Updated: May 16, 2020
Article originally published in 2016.
Authored by Jill Perry and James Goad.
A portion of the UK Government’s annual income is sent overseas as aid for developing countries to compete fairly on the global market, and is justified on moral grounds as it helps to modernise those states that may be unable to modernise on their own. It is also intended to ensure that those states’ citizens are protected by their government. The UK, as part of an agreement with the rest of the G7, dedicates 0.7% of Gross National Income (GNI) to foreign aid spending every year.
Opponents of foreign aid say that there are enough issues at home to take care of that the money could be spent on, like the homeless population, or fixing the deficit. Some have also pointed to India, who still receives large amounts of foreign aid from the UK every year, yet has a space program, as an example of a state that does not need foreign aid.
Those in favour argue that, in many cases, foreign aid is spent to remedy wider international crises, such as the refugee crisis, in which case money should be sent to Libya, Syria or Lebanon to help those states counter the issue at home.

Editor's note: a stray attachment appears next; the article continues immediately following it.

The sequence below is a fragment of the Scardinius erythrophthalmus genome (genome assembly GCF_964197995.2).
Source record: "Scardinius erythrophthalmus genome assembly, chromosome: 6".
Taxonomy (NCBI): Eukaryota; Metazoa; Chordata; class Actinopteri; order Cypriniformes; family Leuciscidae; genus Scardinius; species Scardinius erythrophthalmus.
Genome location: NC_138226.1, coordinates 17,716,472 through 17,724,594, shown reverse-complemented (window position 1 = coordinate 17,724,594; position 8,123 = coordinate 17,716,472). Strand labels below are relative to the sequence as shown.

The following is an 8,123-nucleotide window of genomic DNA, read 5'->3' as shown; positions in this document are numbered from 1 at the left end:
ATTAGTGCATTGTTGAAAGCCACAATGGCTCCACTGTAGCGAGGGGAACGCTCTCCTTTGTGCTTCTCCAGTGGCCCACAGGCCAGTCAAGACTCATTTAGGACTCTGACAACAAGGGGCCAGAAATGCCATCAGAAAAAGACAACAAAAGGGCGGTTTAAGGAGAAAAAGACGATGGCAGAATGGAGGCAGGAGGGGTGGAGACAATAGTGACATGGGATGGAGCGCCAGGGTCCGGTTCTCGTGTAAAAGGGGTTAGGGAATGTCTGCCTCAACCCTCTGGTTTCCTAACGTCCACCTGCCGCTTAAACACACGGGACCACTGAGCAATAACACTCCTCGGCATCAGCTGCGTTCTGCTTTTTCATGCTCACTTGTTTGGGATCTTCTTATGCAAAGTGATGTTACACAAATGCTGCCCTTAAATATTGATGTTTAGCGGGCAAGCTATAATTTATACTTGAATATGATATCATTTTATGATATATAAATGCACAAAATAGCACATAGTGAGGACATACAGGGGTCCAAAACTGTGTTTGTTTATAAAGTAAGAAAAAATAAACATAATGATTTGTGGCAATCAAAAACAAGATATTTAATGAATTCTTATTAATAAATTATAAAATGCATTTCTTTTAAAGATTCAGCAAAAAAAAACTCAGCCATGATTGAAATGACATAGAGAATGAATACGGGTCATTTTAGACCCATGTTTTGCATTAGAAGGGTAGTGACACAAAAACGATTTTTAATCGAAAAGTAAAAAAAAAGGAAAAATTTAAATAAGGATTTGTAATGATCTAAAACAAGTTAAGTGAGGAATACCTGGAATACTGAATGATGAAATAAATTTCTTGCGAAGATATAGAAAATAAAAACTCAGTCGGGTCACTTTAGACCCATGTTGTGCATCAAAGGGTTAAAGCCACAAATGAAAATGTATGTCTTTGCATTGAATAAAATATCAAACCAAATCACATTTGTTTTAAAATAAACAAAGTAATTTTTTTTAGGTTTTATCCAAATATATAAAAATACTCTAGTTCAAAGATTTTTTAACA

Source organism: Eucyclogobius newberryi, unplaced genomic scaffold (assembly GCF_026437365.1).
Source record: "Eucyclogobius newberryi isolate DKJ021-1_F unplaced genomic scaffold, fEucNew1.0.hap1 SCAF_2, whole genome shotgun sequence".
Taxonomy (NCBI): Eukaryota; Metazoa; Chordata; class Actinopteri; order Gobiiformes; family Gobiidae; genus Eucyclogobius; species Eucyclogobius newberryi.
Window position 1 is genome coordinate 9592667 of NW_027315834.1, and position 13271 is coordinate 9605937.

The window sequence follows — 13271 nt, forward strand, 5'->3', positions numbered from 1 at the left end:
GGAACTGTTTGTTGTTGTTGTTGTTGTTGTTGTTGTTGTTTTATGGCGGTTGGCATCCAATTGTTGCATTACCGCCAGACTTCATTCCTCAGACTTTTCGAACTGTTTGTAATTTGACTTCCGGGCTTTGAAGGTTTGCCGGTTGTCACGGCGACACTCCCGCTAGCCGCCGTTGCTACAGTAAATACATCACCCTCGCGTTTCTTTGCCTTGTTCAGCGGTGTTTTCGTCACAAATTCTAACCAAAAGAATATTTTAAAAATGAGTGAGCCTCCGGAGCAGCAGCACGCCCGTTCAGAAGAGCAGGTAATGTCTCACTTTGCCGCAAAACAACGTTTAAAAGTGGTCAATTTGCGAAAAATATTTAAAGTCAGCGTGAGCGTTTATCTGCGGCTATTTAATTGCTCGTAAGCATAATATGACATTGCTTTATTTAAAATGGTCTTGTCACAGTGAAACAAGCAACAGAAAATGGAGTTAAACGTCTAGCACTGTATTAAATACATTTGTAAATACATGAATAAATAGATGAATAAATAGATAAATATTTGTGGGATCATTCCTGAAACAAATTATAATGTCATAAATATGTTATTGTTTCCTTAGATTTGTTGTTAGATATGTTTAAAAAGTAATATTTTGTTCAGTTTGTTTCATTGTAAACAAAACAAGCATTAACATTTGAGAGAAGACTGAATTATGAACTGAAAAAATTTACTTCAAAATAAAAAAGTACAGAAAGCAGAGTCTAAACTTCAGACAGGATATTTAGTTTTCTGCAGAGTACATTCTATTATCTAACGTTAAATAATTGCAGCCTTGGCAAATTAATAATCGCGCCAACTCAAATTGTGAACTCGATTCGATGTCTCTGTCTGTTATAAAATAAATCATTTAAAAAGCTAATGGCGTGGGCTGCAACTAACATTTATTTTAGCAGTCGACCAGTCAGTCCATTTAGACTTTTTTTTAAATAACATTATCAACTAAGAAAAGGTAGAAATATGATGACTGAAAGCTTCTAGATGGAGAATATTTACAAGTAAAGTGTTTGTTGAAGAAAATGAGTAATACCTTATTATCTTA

For keeping, or increasing foreign aid spending (Jill Perry):
Foreign aid should be aimed at helping the poor in recipient countries not helping British companies by being linked to trade and therefore "self-serving".
I would like to see it directed to small scale sustainable projects based on local self-reliance and low environmental impact technologies; I certainly wouldn't like to see it decreased and would be quite happy to see an increase.
For reducing foreign aid spending (James Goad):
Decrease foreign aid spending and conserve a vastly reduced amount purely for humanitarian relief in terms of natural or man-made disasters. I’ve nothing against private companies or non-governmental organisations using private capital to invest in humanitarian projects overseas.
However, the government has no right to use tax payer’s money abroad. Government’s priorities are to look after the welfare of their citizens, not those of other nations. Ring-fencing the foreign-aid budget is hugely expensive and utterly wrong, especially during these times of need at home.
If the alleviation of poverty in foreign nations was truly of interest to our government, they would seek to remove barriers to trade. This can only be done by leaving the European Union.